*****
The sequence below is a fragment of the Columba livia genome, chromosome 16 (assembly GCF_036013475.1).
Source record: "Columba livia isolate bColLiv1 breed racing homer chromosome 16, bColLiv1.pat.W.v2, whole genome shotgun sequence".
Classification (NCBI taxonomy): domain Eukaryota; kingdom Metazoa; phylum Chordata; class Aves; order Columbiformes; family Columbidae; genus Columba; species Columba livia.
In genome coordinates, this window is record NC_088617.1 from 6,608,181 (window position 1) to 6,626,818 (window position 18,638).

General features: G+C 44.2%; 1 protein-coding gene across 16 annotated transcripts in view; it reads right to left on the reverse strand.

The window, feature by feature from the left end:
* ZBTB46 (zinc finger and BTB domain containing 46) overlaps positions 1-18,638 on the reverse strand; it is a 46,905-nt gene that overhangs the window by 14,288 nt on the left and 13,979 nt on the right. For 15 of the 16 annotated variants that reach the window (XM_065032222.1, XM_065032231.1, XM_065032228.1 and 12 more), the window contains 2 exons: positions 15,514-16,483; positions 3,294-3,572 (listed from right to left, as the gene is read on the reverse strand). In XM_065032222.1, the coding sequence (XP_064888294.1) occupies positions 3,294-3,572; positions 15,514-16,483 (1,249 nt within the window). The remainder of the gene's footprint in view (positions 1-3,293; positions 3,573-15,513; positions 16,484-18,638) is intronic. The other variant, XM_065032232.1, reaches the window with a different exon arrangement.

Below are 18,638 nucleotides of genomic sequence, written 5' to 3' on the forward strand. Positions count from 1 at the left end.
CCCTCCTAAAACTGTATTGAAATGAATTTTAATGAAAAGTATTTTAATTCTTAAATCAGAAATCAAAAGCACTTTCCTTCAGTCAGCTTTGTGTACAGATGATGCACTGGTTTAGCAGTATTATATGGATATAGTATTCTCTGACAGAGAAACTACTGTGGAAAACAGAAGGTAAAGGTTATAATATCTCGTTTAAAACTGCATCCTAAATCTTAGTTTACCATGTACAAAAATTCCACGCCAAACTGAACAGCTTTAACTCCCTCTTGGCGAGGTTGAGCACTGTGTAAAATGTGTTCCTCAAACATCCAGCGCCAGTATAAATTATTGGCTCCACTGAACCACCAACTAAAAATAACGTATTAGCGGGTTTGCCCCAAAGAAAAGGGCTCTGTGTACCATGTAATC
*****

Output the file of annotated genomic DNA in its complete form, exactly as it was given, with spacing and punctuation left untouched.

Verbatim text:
The sequence below is a fragment of the Columba livia genome, chromosome 16 (assembly GCF_036013475.1).
Source record: "Columba livia isolate bColLiv1 breed racing homer chromosome 16, bColLiv1.pat.W.v2, whole genome shotgun sequence".
Classification (NCBI taxonomy): domain Eukaryota; kingdom Metazoa; phylum Chordata; class Aves; order Columbiformes; family Columbidae; genus Columba; species Columba livia.
In genome coordinates, this window is record NC_088617.1 from 6,608,181 (window position 1) to 6,626,818 (window position 18,638).

General features: G+C 44.2%; 1 protein-coding gene across 16 annotated transcripts in view; it reads right to left on the reverse strand.

The window, feature by feature from the left end:
* ZBTB46 (zinc finger and BTB domain containing 46) overlaps positions 1-18,638 on the reverse strand; it is a 46,905-nt gene that overhangs the window by 14,288 nt on the left and 13,979 nt on the right. For 15 of the 16 annotated variants that reach the window (XM_065032222.1, XM_065032231.1, XM_065032228.1 and 12 more), the window contains 2 exons: positions 15,514-16,483; positions 3,294-3,572 (listed from right to left, as the gene is read on the reverse strand). In XM_065032222.1, the coding sequence (XP_064888294.1) occupies positions 3,294-3,572; positions 15,514-16,483 (1,249 nt within the window). The remainder of the gene's footprint in view (positions 1-3,293; positions 3,573-15,513; positions 16,484-18,638) is intronic. The other variant, XM_065032232.1, reaches the window with a different exon arrangement.

Below are 18,638 nucleotides of genomic sequence, written 5' to 3' on the forward strand. Positions count from 1 at the left end.
CCCTCCTAAAACTGTATTGAAATGAATTTTAATGAAAAGTATTTTAATTCTTAAATCAGAAATCAAAAGCACTTTCCTTCAGTCAGCTTTGTGTACAGATGATGCACTGGTTTAGCAGTATTATATGGATATAGTATTCTCTGACAGAGAAACTACTGTGGAAAACAGAAGGTAAAGGTTATAATATCTCGTTTAAAACTGCATCCTAAATCTTAGTTTACCATGTACAAAAATTCCACGCCAAACTGAACAGCTTTAACTCCCTCTTGGCGAGGTTGAGCACTGTGTAAAATGTGTTCCTCAAACATCCAGCGCCAGTATAAATTATTGGCTCCACTGAACCACCAACTAAAAATAACGTATTAGCGGGTTTGCCCCAAAGAAAAGGGCTCTGTGTACCATGTAATC